Research professor Vincent F. Chevrier and graduate student Travis S. Altheide of the Arkansas Center for Space and Planetary Sciences report their findings in Geophysical Research Letters.
Planetary surveys have found abundant evidence of gullies on Mars, which suggest that at some point liquid has flowed across the planet’s surface.
Liquid water cannot exist on the surface of Mars given the current temperatures and pressures, so for many years, scientists theorized that the gullies formed hundreds of thousands of years ago during a change in the angle between the planes of the planet’s equator and its orbit about the sun.
However, the Mars Global Surveyor discovered a gully where none had been three years before, prompting scientists to speculate as to how it formed. Chevrier and Altheide decided to look at the possibility of brine – a concentrated solution of water and salt – as a potential gully carver. Water ice and salts are both found in various locations on the planet. And certain brines have much lower freezing points than water and therefore have the potential to exist in liquid form on Mars.
The researchers examined the properties of brine containing ferric sulfate, which has been found in some geologic formations on Mars. They created samples with different concentrations of ferric sulfate. Then they subjected the brown, sludge-like smelly substances to increasingly lower temperatures. In addition, they were able to re-create the conditions of atmosphere and pressure found on Mars to test the specific conditions under which the brine might be found and therefore get a glimpse of what it might look like.
They determined that the temperature at which the ferric sulfate brine turns completely from liquid to solid is extremely low – 68 degrees Celsius – and that its evaporation point is low enough that there is a possibility that, on occasion, this brine could be found on the surface of Mars in liquid form.
“The liquid has a window between frozen and boiling,” said Chevrier.
Using thermodynamic calculations and the temperature information gathered experimentally, Chevrier and Altheide created a map that shows where brine might be found above and below the surface on Mars. The map also shows whether or not the brine would be frozen or evaporating as a result of the temperatures. The map shows an area where the temperatures are such that the brine could, at times, be liquid and flowing.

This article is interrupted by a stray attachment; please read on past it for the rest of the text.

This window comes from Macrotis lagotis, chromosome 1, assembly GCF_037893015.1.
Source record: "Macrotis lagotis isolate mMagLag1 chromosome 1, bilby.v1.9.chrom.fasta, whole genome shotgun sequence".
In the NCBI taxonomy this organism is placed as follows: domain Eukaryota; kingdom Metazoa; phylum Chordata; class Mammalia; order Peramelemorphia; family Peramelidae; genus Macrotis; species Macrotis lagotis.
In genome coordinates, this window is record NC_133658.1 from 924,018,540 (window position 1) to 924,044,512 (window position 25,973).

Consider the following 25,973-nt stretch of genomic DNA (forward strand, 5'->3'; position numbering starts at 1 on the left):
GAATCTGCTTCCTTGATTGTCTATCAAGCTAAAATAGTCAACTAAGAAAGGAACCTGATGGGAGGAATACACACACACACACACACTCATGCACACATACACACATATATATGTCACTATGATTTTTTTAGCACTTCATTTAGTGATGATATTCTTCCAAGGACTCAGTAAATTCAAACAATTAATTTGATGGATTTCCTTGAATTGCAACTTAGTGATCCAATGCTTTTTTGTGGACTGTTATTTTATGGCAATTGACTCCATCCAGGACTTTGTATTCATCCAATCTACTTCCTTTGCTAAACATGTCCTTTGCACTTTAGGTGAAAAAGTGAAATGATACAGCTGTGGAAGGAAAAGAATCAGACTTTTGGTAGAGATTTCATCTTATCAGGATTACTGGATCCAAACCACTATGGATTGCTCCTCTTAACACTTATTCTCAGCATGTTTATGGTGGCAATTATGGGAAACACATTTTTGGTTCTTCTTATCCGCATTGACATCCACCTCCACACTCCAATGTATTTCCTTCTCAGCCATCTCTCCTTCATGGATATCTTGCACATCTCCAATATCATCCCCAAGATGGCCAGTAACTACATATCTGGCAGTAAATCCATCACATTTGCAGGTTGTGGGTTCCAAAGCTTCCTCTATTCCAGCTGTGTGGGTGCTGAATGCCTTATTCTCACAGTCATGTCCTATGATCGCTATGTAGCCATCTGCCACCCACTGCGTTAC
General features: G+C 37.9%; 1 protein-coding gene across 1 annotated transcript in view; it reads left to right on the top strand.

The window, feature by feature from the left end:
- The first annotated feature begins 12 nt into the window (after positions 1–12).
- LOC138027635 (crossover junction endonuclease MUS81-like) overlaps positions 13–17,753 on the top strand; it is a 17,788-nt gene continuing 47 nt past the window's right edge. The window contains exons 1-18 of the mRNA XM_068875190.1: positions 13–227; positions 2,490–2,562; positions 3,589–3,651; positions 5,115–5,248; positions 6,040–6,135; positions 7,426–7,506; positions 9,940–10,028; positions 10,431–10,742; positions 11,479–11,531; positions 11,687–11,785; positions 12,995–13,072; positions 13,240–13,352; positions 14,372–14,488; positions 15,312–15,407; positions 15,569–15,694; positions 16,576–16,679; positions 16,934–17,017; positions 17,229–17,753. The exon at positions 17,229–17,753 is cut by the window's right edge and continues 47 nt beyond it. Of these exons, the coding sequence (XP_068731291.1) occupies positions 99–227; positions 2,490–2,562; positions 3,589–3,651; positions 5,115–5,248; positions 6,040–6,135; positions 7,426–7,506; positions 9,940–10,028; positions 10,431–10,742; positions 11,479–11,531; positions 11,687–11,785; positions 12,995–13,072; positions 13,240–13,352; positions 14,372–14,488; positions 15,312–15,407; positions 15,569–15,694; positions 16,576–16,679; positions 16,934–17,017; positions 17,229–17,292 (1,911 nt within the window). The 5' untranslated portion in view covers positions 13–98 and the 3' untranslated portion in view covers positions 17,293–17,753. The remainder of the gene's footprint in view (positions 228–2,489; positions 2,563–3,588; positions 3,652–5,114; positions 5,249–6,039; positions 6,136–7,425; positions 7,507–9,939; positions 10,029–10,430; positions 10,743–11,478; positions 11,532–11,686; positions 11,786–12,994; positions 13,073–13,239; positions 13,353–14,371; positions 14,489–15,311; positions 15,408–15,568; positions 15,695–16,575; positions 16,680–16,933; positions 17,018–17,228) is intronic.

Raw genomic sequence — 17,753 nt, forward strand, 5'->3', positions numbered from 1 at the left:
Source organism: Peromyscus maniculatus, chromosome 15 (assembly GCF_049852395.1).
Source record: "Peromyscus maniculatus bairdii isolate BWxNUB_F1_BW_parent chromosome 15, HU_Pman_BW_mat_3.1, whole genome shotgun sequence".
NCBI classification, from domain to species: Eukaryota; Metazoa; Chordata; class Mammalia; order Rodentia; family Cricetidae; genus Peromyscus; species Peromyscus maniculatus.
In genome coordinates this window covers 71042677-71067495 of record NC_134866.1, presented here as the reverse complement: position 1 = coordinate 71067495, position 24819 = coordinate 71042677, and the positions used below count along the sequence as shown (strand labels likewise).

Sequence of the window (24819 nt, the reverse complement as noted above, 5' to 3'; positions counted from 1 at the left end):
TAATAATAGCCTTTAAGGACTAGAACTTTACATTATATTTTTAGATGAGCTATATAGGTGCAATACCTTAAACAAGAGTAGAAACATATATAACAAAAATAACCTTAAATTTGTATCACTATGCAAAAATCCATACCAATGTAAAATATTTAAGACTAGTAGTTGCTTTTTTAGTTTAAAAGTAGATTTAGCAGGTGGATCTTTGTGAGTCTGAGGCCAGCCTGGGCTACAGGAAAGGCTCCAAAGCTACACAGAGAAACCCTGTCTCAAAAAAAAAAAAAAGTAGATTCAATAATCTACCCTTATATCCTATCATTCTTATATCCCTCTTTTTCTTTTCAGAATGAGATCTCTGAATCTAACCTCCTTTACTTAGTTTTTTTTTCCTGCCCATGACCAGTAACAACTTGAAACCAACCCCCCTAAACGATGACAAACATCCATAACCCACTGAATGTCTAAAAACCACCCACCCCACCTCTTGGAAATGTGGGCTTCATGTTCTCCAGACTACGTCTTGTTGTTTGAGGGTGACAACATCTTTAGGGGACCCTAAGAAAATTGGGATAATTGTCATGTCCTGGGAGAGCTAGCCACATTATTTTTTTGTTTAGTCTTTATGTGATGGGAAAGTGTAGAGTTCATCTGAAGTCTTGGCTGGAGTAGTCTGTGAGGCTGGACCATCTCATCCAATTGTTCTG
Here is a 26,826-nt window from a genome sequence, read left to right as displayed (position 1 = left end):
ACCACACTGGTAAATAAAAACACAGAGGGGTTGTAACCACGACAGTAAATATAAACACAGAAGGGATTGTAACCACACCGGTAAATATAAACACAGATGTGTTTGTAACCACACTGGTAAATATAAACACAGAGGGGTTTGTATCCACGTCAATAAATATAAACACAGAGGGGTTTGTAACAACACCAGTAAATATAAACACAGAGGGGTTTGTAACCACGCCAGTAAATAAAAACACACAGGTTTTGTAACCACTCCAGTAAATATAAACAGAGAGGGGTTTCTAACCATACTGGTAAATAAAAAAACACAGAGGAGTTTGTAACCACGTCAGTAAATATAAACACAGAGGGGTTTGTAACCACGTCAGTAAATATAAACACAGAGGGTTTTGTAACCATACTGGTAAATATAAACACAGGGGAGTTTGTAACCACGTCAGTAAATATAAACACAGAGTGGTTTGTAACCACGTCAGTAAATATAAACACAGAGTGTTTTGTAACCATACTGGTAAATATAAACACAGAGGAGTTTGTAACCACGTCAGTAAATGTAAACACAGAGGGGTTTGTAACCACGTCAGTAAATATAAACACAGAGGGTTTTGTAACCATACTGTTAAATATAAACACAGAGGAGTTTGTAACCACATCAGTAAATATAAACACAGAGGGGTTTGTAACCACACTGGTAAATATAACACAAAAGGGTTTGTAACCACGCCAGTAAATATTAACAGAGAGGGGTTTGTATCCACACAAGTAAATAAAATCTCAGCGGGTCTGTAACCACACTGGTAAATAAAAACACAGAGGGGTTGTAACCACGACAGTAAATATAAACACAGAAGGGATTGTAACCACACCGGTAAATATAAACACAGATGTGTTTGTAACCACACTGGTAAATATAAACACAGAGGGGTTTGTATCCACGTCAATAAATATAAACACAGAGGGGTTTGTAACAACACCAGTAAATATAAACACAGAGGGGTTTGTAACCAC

They then created a map that shows all of the places on the surface of Mars where gullies have been discovered. The vast majority of the gullies lie within the zone where the brine could be liquid.
“We’re calling this the episodic liquid zone,” said Altheide. “Temperature swings in this region could cause the release of liquid in the form of brine and thus explain the formation of present-day gullies.”
CONTACTS:Vincent Chevrier, research assistant professor, Arkansas Center for Space and Planetary Science
Melissa Lutz Blouin | Newswise Science News
A promising target in the quest for a 1-million-year-old Antarctic ice core
24.05.2018 | University of Washington
Tropical Peat Swamps: Restoration of Endangered Carbon Reservoirs
24.05.2018 | Leibniz-Zentrum für Marine Tropenforschung (ZMT)
The more electronics steer, accelerate and brake cars, the more important it is to protect them against cyber-attacks. That is why 15 partners from industry and academia will work together over the next three years on new approaches to IT security in self-driving cars. The joint project goes by the name Security For Connected, Autonomous Cars (SecForCARs) and has funding of €7.2 million from the German Federal Ministry of Education and Research. Infineon is leading the project.
Vehicles already offer diverse communication interfaces and more and more automated functions, such as distance and lane-keeping assist systems. At the same...
A research team led by physicists at the Technical University of Munich (TUM) has developed molecular nanoswitches that can be toggled between two structurally different states using an applied voltage. They can serve as the basis for a pioneering class of devices that could replace silicon-based components with organic molecules.
The development of new electronic technologies drives the incessant reduction of functional component sizes. In the context of an international collaborative...
At the LASYS 2018, from June 5th to 7th, the Laser Zentrum Hannover e.V. (LZH) will be showcasing processes for the laser material processing of tomorrow in hall 4 at stand 4E75. With blown bomb shells the LZH will present first results of a research project on civil security.
At this year's LASYS, the LZH will exhibit light-based processes such as cutting, welding, ablation and structuring as well as additive manufacturing for...
There are videos on the internet that can make one marvel at technology. For example, a smartphone is casually bent around the arm or a thin-film display is rolled in all directions and with almost every diameter. From the user's point of view, this looks fantastic. From a professional point of view, however, the question arises: Is that already possible?
At Display Week 2018, scientists from the Fraunhofer Institute for Applied Polymer Research IAP will be demonstrating today’s technological possibilities and...
So-called quantum many-body scars allow quantum systems to stay out of equilibrium much longer, explaining experiment | Study published in Nature Physics
Recently, researchers from Harvard and MIT succeeded in trapping a record 53 atoms and individually controlling their quantum state, realizing what is called a...
28.05.2018 | Event News
25.05.2018 | Event News
02.05.2018 | Event News
28.05.2018 | Seminars Workshops
28.05.2018 | Trade Fair News
28.05.2018 | Physics and Astronomy